War of the Rebellion: Serial 050 Page 0699 Chapter XLII. THE CHICKAMAUGA CAMPAIGN.

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No. 146.

Report of Colonel Henry C. Dunlap, Third Kentucky Infantry.

HEADQUARTERS THIRD KENTUCKY INFANTRY,

Fort Harker, Chattanooga, Tenn., September 27, 1863.

SIR: I have the honor to submit the following report of the movements and service rendered by my regiment under the orders and immediate supervision of our gallant brigade commander, from the period of crossing the Tennessee River at Shellmound, which was effected with the usual promptness peculiar to my ever ready mountain boys:

On September 5, at 2 p.m., we marched upon the River road to Chattanooga, leading the front of the Twenty-first Army Corps. Bivouacked 9 miles from Shellmound, resumed the march early on the 6th, again honored with the front. Skirmishers in charge of Lieutenant-Colonel Bullitt. Sharp skirmishing throughout the day with cavalry. No casualties except great fatigue of the column in following the rapid skirmishers, who emptied several saddles and captured their horses and equipments. Bivouacked on the night of the 6th, at junction of railroad at Wauhatchie; at 8 p.m. retired under orders 3 miles. On afternoon of the 7th, made reconnaissance within 3 miles of Chattanooga. No skirmishers from my regiment; but Major Brennan was placed in charge of the front line and led them vigorously forward, driving their cavalry,and confronted a battery on the point of Lookout Mountain. When the battery opened fire, our gallant and omnipresent Harker disposed every company, placing my command at three points, guarding every possible approach of the enemy. Constrained by orders to go no farther, we returned to camp, Third Kentucky covering the rear. Rested on the 8th; occupied Chattanooga on the 9th at 11 a.m. Marched on the 10th in direction of Ringgold, Ga., and bivouacked on East Chickamauga; marched on the 11th back to Rossville, and took road south to Gordon's Mills upon a reconnaissance desperate for any other brigade than one commanded from my regiment forming part of the line, we successfully reached the limit of our orders at Gordon's Mills, with a loss of but 1 man wounded. I beg here to remark that the small loss is attributable to the long range which the retreating enemy were prudent to secure between us. Our skirmishers bravely did their duty, for, unlike the usual custom, the more rapid the firing the more vigorously they pressed forward.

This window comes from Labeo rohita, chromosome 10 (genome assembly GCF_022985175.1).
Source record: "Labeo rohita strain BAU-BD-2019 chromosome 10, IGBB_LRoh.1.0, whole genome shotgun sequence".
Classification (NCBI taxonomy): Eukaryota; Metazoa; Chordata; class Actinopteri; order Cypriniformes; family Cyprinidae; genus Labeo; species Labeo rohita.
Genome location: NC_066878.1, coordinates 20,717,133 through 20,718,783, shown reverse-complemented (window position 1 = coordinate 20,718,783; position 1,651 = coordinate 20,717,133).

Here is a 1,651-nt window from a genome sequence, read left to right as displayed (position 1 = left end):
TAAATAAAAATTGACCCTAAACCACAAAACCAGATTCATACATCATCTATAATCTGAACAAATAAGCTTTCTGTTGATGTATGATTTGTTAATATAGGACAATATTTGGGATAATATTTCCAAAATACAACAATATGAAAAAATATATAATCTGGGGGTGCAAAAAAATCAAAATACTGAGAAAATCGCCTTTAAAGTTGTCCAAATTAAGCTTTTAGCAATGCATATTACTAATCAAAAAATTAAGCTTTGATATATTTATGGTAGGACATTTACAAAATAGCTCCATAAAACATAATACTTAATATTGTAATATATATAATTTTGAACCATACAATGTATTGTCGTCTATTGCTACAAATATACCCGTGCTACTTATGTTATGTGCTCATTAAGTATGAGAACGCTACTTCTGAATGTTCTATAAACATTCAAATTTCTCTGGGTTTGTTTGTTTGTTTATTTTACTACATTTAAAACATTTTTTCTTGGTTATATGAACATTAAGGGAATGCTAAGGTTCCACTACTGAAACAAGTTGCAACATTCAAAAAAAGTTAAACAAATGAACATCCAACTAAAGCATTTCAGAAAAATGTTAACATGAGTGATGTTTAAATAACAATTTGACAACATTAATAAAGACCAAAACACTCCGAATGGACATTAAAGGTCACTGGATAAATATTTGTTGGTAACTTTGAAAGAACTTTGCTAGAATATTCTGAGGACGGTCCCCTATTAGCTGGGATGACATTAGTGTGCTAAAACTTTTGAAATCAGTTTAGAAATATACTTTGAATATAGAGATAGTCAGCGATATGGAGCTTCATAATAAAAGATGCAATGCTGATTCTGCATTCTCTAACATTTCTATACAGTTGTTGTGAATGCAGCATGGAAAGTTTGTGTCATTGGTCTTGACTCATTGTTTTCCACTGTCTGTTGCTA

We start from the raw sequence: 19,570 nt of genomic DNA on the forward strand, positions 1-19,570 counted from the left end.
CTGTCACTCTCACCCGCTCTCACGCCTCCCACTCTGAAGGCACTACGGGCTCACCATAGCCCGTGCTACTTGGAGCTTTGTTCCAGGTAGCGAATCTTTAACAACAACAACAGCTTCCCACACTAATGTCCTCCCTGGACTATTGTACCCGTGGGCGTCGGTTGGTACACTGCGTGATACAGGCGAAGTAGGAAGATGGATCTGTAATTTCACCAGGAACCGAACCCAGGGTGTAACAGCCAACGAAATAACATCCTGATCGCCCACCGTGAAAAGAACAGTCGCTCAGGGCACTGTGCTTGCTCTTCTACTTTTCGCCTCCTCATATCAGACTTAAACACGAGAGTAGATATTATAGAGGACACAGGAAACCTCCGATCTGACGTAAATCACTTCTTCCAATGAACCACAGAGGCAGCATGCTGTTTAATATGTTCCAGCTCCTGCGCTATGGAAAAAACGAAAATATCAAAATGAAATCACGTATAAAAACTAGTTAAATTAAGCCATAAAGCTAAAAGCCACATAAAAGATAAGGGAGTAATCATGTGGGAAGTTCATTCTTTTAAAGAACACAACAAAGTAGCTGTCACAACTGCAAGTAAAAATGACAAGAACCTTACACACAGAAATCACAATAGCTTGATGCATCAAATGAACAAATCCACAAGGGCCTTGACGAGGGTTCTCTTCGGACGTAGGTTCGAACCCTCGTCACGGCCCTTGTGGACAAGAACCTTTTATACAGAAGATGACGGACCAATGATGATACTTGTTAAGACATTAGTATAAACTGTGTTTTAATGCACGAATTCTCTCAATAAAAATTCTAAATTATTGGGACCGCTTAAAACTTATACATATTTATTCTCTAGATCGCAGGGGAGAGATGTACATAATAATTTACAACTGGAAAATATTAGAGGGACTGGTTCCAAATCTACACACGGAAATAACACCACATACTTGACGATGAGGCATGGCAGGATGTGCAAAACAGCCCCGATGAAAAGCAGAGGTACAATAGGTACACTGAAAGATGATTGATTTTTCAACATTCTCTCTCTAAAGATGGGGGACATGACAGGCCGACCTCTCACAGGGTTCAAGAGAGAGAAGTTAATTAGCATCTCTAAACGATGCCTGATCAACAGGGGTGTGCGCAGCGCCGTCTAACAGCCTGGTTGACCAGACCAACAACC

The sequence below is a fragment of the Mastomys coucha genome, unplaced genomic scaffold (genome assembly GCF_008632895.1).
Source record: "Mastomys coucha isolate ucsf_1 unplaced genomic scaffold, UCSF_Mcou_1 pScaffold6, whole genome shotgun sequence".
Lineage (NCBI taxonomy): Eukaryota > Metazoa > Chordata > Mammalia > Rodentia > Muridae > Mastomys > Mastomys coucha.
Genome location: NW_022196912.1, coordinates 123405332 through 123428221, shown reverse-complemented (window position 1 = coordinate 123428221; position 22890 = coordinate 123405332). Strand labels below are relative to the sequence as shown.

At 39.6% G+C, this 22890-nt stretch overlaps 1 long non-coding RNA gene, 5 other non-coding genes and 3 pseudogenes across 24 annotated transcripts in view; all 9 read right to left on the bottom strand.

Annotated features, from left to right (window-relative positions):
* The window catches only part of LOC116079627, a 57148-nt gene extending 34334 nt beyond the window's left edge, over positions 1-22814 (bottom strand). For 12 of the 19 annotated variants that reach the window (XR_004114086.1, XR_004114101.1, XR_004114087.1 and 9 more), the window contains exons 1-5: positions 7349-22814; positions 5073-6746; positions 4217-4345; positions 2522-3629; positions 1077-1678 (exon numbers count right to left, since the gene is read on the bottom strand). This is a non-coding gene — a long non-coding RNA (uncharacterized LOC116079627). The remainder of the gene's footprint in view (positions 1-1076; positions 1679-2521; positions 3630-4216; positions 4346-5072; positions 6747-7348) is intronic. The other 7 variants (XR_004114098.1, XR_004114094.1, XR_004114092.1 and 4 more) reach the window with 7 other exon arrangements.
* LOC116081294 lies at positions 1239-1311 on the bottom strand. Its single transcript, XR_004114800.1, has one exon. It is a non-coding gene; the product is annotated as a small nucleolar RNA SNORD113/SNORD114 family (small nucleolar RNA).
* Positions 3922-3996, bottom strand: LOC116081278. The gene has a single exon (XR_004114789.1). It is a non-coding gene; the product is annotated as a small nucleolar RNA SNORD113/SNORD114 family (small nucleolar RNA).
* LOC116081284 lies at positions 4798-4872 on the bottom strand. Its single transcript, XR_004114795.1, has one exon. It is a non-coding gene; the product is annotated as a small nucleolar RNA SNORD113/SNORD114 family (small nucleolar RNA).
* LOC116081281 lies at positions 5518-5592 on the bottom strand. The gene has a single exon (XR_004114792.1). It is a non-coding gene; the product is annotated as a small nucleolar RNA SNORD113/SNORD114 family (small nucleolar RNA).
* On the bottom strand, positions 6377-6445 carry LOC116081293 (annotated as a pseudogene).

At 4 p.m. of the 12th, a company from my regiment, with three others from the brigade, again in charge of Colonel Bullitt, made a reconnaissance across the Chickamauga. Soon they found the enemy, and with the usual vigor of the gallant Bullitt pressed them until he developed a battery and heavy force in line of battle. When the cannonading commenced, I was ordered to re-enforce the skirmishers with my regiment, which was done at double-quick, fording the river, and coming so promptly to the relief that officers not of our command dubbed us Harker's cavalry. My regiment was moved to the right through bogs and swamps to flank the apparent foe, but issued from the woods to find no enemy to pay the tax of the trip. Returned to camp at the mills, built breastworks, moved to the left, constructed